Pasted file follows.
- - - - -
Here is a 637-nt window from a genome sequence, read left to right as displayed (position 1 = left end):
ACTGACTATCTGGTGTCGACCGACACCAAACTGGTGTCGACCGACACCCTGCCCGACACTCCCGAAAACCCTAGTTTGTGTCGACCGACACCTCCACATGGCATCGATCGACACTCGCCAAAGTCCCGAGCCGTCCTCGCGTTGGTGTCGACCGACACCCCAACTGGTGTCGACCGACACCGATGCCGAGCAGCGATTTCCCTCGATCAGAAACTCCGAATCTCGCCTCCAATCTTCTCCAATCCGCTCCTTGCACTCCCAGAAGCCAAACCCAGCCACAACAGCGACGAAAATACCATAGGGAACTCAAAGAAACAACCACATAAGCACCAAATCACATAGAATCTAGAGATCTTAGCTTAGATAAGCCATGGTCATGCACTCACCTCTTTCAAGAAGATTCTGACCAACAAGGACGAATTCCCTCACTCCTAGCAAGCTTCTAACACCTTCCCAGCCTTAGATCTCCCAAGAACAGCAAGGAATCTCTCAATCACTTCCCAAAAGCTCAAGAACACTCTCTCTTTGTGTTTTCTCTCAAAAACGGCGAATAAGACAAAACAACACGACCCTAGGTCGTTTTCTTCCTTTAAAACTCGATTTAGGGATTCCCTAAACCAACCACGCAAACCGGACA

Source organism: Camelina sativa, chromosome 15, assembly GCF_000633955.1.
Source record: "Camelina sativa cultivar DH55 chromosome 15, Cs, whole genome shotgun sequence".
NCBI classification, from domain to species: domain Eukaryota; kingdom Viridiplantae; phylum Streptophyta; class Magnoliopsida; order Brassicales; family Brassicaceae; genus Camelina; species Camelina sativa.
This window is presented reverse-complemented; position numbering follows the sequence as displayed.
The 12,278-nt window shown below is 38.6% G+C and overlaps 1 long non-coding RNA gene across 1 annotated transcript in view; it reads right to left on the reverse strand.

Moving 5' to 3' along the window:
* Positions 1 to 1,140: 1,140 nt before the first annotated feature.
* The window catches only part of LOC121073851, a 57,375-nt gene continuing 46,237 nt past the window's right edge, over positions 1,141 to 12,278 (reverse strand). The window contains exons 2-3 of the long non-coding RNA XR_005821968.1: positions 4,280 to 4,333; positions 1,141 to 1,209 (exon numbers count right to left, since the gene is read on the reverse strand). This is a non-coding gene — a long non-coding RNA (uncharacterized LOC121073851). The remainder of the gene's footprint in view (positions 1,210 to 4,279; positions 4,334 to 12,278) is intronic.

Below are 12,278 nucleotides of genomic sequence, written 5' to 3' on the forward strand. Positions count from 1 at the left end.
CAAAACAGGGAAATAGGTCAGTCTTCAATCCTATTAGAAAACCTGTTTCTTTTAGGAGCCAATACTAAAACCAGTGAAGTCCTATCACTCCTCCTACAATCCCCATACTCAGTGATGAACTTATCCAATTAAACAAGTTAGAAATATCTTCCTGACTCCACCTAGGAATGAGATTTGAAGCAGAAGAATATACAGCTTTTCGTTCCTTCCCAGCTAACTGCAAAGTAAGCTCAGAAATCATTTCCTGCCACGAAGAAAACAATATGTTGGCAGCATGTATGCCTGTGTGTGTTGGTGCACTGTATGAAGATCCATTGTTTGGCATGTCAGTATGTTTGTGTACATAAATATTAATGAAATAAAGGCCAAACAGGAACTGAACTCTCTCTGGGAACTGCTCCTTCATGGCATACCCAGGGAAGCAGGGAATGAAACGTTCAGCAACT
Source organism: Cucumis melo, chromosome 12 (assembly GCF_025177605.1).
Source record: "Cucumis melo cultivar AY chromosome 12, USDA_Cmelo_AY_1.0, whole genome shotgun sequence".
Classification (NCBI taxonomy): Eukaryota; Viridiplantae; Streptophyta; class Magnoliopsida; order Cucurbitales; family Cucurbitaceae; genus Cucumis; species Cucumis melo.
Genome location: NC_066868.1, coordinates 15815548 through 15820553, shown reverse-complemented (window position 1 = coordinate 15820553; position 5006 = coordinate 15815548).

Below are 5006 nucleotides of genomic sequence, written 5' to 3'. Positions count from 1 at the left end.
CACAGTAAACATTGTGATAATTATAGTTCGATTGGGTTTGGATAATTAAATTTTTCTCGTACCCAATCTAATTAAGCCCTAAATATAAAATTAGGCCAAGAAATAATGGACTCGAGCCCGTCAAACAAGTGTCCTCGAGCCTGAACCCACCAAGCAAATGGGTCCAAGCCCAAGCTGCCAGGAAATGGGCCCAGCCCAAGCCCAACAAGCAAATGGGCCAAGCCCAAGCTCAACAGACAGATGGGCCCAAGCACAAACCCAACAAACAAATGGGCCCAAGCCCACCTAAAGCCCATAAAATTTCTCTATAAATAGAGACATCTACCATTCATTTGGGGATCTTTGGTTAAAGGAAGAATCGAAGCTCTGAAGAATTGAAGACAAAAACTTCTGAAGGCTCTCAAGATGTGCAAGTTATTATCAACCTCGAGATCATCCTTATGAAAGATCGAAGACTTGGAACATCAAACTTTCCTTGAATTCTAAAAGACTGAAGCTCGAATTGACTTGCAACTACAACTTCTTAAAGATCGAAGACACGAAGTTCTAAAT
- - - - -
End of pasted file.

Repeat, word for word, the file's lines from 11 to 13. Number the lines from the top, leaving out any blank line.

Below are 12,278 nucleotides of genomic sequence, written 5' to 3' on the forward strand. Positions count from 1 at the left end.
CAAAACAGGGAAATAGGTCAGTCTTCAATCCTATTAGAAAACCTGTTTCTTTTAGGAGCCAATACTAAAACCAGTGAAGTCCTATCACTCCTCCTACAATCCCCATACTCAGTGATGAACTTATCCAATTAAACAAGTTAGAAATATCTTCCTGACTCCACCTAGGAATGAGATTTGAAGCAGAAGAATATACAGCTTTTCGTTCCTTCCCAGCTAACTGCAAAGTAAGCTCAGAAATCATTTCCTGCCACGAAGAAAACAATATGTTGGCAGCATGTATGCCTGTGTGTGTTGGTGCACTGTATGAAGATCCATTGTTTGGCATGTCAGTATGTTTGTGTACATAAATATTAATGAAATAAAGGCCAAACAGGAACTGAACTCTCTCTGGGAACTGCTCCTTCATGGCATACCCAGGGAAGCAGGGAATGAAACGTTCAGCAACT
Source organism: Cucumis melo, chromosome 12 (assembly GCF_025177605.1).